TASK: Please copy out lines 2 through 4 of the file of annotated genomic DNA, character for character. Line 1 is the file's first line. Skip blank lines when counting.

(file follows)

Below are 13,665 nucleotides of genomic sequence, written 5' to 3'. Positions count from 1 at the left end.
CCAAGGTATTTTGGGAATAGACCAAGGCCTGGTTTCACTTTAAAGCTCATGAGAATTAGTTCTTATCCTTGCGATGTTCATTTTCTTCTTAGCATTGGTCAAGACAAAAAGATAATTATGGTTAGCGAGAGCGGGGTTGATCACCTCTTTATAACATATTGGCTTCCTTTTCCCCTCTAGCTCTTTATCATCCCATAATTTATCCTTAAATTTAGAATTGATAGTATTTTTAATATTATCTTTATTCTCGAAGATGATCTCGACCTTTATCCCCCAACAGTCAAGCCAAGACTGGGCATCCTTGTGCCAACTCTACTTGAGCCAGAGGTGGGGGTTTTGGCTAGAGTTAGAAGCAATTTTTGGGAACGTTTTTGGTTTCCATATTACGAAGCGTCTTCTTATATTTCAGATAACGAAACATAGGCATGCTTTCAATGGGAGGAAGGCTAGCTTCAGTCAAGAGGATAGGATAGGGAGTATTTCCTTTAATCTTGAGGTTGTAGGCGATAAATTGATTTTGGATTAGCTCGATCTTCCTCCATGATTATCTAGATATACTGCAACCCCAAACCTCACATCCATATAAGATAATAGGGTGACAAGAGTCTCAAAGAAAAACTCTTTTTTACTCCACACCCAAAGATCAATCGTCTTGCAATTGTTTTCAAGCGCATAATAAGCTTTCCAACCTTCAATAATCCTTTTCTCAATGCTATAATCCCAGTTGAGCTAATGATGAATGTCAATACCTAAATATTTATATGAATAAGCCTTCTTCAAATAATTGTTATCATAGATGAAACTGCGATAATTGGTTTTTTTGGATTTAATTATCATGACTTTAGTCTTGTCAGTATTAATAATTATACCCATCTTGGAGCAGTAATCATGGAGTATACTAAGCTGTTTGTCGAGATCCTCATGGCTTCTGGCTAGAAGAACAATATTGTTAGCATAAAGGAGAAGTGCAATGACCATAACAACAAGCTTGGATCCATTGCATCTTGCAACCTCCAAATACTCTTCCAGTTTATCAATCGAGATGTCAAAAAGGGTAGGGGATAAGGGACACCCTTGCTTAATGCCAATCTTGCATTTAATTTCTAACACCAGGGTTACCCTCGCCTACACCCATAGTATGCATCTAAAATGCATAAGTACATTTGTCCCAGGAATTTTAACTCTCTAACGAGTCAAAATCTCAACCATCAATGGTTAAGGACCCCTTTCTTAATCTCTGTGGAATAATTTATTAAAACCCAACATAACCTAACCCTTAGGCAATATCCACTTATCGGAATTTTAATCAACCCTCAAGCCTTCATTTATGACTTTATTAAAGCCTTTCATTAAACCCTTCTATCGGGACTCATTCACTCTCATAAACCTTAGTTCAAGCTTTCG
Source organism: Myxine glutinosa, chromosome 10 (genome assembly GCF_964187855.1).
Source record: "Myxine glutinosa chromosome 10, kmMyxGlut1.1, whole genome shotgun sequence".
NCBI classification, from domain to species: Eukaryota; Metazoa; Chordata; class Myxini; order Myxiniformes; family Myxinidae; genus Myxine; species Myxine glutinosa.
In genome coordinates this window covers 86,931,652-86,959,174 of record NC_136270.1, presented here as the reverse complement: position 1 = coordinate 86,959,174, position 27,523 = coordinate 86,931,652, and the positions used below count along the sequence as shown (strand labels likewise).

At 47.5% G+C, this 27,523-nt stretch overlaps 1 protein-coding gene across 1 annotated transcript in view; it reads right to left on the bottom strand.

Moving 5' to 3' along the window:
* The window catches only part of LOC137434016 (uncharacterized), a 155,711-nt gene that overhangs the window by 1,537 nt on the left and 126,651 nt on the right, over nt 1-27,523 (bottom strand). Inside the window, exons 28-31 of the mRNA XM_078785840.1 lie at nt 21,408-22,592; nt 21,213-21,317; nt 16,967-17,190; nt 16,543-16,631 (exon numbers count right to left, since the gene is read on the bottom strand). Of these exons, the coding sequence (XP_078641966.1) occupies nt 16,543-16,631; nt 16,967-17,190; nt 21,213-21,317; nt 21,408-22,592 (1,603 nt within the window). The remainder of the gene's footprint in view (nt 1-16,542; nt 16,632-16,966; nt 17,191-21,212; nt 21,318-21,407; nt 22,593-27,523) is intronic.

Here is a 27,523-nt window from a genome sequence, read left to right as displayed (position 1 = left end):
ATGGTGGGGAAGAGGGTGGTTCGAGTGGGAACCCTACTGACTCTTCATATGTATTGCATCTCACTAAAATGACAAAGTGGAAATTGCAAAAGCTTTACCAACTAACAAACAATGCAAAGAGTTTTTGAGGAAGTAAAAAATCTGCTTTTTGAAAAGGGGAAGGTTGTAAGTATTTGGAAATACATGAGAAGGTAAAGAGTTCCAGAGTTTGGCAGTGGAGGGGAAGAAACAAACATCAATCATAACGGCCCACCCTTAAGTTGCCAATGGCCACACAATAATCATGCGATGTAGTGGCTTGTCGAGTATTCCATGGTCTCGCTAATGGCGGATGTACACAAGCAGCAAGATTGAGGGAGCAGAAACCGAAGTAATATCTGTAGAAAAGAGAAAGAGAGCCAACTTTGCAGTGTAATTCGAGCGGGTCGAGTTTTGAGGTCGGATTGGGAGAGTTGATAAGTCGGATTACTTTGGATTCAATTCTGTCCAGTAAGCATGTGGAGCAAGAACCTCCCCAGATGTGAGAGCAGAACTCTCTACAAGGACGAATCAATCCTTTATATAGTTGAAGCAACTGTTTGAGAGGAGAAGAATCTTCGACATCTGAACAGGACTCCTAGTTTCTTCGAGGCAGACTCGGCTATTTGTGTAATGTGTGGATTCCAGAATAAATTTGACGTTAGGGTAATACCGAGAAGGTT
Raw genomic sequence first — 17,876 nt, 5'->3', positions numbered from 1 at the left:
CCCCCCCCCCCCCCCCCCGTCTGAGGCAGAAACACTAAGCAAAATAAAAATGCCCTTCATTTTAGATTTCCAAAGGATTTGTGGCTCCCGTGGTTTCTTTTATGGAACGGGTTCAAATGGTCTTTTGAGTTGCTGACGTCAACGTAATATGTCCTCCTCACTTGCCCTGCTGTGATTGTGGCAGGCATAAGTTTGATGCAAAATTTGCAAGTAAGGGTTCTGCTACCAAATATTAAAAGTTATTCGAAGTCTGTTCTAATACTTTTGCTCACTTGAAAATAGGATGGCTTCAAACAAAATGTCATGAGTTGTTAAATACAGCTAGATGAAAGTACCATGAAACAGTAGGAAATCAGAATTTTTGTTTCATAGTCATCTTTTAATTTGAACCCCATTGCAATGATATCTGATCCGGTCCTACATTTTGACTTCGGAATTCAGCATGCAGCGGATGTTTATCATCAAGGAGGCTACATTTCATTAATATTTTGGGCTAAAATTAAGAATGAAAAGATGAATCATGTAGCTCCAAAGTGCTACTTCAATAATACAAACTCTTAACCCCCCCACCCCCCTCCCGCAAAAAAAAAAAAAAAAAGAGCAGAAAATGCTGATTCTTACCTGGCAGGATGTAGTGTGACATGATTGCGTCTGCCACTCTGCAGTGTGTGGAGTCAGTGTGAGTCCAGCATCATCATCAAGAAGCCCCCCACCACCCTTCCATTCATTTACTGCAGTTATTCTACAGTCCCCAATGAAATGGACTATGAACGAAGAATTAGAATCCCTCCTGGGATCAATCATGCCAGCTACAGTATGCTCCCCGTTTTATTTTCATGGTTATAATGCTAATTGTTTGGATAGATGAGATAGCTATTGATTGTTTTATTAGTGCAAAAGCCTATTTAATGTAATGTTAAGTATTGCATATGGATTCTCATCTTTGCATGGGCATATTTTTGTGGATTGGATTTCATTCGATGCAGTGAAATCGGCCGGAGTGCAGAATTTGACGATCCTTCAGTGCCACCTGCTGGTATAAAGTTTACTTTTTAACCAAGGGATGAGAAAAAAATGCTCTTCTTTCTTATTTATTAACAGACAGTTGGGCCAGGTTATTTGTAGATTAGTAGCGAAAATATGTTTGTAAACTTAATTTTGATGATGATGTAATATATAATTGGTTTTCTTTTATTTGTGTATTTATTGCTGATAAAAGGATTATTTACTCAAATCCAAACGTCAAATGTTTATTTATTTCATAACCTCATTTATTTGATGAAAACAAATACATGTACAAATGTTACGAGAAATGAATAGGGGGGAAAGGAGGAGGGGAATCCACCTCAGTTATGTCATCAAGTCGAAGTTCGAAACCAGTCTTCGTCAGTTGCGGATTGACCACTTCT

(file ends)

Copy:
CCAAGGTATTTTGGGAATAGACCAAGGCCTGGTTTCACTTTAAAGCTCATGAGAATTAGTTCTTATCCTTGCGATGTTCATTTTCTTCTTAGCATTGGTCAAGACAAAAAGATAATTATGGTTAGCGAGAGCGGGGTTGATCACCTCTTTATAACATATTGGCTTCCTTTTCCCCTCTAGCTCTTTATCATCCCATAATTTATCCTTAAATTTAGAATTGATAGTATTTTTAATATTATCTTTATTCTCGAAGATGATCTCGACCTTTATCCCCCAACAGTCAAGCCAAGACTGGGCATCCTTGTGCCAACTCTACTTGAGCCAGAGGTGGGGGTTTTGGCTAGAGTTAGAAGCAATTTTTGGGAACGTTTTTGGTTTCCATATTACGAAGCGTCTTCTTATATTTCAGATAACGAAACATAGGCATGCTTTCAATGGGAGGAAGGCTAGCTTCAGTCAAGAGGATAGGATAGGGAGTATTTCCTTTAATCTTGAGGTTGTAGGCGATAAATTGATTTTGGATTAGCTCGATCTTCCTCCATGATTATCTAGATATACTGCAACCCCAAACCTCACATCCATATAAGATAATAGGGTGACAAGAGTCTCAAAGAAAAACTCTTTTTTACTCCACACCCAAAGATCAATCGTCTTGCAATTGTTTTCAAGCGCATAATAAGCTTTCCAACCTTCAATAATCCTTTTCTCAATGCTATAATCCCAGTTGAGCTAATGATGAATGTCAATACCTAAATATTTATATGAATAAGCCTTCTTCAAATAATTGTTATCATAGATGAAACTGCGATAATTGGTTTTTTTGGATTTAATTATCATGACTTTAGTCTTGTCAGTATTAATAATTATACCCATCTTGGAGCAGTAATCATGGAGTATACTAAGCTGTTTGTCGAGATCCTCATGGCTTCTGGCTAGAAGAACAATATTGTTAGCATAAAGGAGAAGTGCAATGACCATAACAACAAGCTTGGATCCATTGCATCTTGCAACCTCCAAATACTCTTCCAGTTTATCAATCGAGATGTCAAAAAGGGTAGGGGATAAGGGACACCCTTGCTTAATGCCAATCTTGCATTTAATTTCTAACACCAGGGTTACCCTCGCCTACACCCATAGTATGCATCTAAAATGCATAAGTACATTTGTCCCAGGAATTTTAACTCTCTAACGAGTCAAAATCTCAACCATCAATGGTTAAGGACCCCTTTCTTAATCTCTGTGGAATAATTTATTAAAACCCAACATAACCTAACCCTTAGGCAATATCCACTTATCGGAATTTTAATCAACCCTCAAGCCTTCATTTATGACTTTATTAAAGCCTTTCATTAAACCCTTCTATCGGGACTCATTCACTCTCATAAACCTTAGTTCAAGCTTTCG
Source organism: Myxine glutinosa, chromosome 10 (genome assembly GCF_964187855.1).
Source record: "Myxine glutinosa chromosome 10, kmMyxGlut1.1, whole genome shotgun sequence".